The Stop Loss Trap
For a market specialist, making money out of stop loss orders is as difficult as hunting dairy cows with a high-powered rifle and telescopic sights. How many times has this happened to you? You place your stop loss order below the lowest low in the last 2 to 3 weeks, outside of the normal market oscillation, but when the market is quiet the sell price drops and fills your order — only to immediately reverse and run up 10, 20 or even 30 pips. When you examine the tick chart for the day, you find that your stop order was the lowest price traded for the day. What happened?
Imagine that you are the market maker with a list of client stop orders on your screen. You see that there are stop orders to sell 10,000 BHP shares between $30.80 and $30.75. Price has been consolidating in a narrow range above $31.00 for the last few days, a bullish sign, signaling buying support.
You allow your BHP short position to grow to 10,000 shares at an average price of say $31.20. Then, when the market is quiet, you lower your bid price — widening your spread to activate the stop orders. The normal bid/ask spread may be 5 or 10 pips but this can widen to 30 when the market is quiet. The market maker uses the activated stop orders to cover his short position, netting a tidy profit of $4000 for a few minutes work — with little or no risk. If he does that with 20 different stocks he has made $80,000 — in a day.
Even where the market maker or specialist does not have access to actual stop orders, he can predict where they are with reasonable accuracy. If we look at the earlier BHP example, the market maker can be pretty certain that there will be stop loss orders set below a 3- or 4-day low. Short-term traders keep their stops tight to protect their profits. The risk may be higher, but it is still a simple procedure to sell short and then try to shake out sufficient stops to cover your order.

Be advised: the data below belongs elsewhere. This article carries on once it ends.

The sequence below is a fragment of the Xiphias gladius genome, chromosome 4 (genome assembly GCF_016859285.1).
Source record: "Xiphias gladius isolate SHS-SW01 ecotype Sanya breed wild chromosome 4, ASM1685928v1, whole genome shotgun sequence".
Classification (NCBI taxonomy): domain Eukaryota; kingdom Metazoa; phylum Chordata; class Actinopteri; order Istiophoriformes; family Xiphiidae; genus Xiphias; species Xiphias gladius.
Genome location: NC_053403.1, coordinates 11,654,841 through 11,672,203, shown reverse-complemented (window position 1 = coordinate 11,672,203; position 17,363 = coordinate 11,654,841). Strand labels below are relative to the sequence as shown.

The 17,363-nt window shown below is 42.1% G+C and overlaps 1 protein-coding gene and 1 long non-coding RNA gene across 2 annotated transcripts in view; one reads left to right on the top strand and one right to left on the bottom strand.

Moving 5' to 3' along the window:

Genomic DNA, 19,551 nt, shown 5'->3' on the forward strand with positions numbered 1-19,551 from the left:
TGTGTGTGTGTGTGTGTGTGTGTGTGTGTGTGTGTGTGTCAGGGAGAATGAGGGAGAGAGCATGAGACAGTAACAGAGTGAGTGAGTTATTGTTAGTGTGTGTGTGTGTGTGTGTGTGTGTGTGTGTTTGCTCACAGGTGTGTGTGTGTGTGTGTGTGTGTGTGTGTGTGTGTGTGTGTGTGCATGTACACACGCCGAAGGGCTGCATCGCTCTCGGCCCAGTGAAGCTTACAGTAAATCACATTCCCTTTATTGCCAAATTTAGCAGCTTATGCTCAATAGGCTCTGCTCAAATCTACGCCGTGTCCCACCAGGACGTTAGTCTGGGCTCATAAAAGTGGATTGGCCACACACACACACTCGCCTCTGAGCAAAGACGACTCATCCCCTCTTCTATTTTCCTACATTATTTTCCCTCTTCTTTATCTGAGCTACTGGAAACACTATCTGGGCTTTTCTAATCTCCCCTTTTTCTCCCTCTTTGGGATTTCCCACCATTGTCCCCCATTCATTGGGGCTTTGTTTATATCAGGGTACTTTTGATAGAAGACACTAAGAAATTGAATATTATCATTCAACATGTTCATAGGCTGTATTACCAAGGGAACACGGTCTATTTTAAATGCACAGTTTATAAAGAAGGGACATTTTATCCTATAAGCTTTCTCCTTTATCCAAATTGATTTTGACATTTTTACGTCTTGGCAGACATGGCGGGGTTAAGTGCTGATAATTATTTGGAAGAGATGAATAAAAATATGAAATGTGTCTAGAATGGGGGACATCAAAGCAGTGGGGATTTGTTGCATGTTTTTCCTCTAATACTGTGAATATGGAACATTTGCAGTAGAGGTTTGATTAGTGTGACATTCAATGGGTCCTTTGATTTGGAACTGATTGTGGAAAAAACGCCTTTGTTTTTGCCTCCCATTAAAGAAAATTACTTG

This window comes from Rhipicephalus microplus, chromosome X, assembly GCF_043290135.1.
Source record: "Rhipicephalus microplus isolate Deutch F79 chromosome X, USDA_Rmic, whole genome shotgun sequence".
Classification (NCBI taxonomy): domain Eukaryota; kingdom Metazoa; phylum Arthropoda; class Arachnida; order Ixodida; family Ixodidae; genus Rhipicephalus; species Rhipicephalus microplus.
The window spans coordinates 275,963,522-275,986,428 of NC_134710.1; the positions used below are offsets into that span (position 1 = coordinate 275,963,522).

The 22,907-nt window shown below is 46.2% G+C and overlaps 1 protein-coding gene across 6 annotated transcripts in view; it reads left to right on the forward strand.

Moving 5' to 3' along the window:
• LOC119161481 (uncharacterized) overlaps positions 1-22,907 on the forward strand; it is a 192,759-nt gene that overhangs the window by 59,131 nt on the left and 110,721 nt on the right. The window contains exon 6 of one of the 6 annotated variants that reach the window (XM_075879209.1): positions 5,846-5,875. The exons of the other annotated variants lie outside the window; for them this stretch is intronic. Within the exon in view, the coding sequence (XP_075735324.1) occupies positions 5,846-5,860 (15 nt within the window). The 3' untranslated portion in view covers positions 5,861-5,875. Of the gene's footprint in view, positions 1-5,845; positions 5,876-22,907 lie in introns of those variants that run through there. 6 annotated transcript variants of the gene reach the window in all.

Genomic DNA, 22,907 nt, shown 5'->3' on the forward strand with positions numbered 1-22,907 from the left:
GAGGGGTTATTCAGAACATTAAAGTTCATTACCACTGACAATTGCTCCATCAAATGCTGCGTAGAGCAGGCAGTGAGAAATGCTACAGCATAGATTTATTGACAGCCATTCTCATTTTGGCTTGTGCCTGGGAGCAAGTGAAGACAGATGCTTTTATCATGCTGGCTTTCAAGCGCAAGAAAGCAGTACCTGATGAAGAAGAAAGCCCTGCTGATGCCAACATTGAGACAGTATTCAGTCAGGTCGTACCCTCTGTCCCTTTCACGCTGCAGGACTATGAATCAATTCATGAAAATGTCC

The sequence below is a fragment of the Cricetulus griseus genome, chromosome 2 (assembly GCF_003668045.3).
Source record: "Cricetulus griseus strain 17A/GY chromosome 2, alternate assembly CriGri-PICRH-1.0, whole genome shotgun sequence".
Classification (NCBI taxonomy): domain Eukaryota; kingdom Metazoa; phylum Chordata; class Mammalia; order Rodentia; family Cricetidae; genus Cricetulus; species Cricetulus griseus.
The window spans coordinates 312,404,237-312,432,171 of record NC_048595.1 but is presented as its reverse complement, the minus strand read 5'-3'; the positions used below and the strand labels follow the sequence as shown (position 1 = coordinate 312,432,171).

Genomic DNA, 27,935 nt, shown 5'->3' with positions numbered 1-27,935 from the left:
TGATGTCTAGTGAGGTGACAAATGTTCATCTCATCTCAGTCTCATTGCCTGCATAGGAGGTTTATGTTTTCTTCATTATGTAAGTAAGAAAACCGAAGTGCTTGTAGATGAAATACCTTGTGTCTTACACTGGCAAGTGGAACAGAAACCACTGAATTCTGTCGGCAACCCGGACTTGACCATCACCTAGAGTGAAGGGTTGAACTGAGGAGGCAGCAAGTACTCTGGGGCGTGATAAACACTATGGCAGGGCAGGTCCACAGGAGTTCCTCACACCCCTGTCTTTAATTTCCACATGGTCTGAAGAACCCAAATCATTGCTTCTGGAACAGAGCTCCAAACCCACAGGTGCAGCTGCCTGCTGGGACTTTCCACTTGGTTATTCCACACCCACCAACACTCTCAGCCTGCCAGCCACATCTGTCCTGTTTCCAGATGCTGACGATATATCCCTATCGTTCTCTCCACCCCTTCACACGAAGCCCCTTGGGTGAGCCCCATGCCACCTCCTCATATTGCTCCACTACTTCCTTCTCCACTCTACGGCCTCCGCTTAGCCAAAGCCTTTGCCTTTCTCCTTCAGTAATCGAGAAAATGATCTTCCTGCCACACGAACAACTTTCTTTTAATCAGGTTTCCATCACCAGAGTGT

There are three times of the day when your stops are most at risk of being shaken out:
- Just after the open — in the first half hour;
- Between 12:00 midday and 1:00 p.m. when the morning rush is over; and
- In the 15 minutes before the market closes.
The first and last are periods of intense activity. Where there is a predominance of sell orders, the (higher) ask side of the spread can be widened to shake out any buy stop orders hanging over the market — making a tidy spread between the lower bid price and the high stop order price. The midday period is the opposite. The market is generally quiet: everyone is catching up on record-keeping after the busy morning session before pushing off to lunch. New buy orders slow to a trickle and the (lower) bid side of the spread can be widened to shake out stop loss orders.
There are few strategies that you can employ to make your stops less vulnerable to exploitation.
Avoid Stop Orders Altogether
Avoid using stop orders completely. Use alerts, preferably SMS alerts, to warn you when your stop level has been hit. You can then examine market action and make a decision whether to act or sit tight.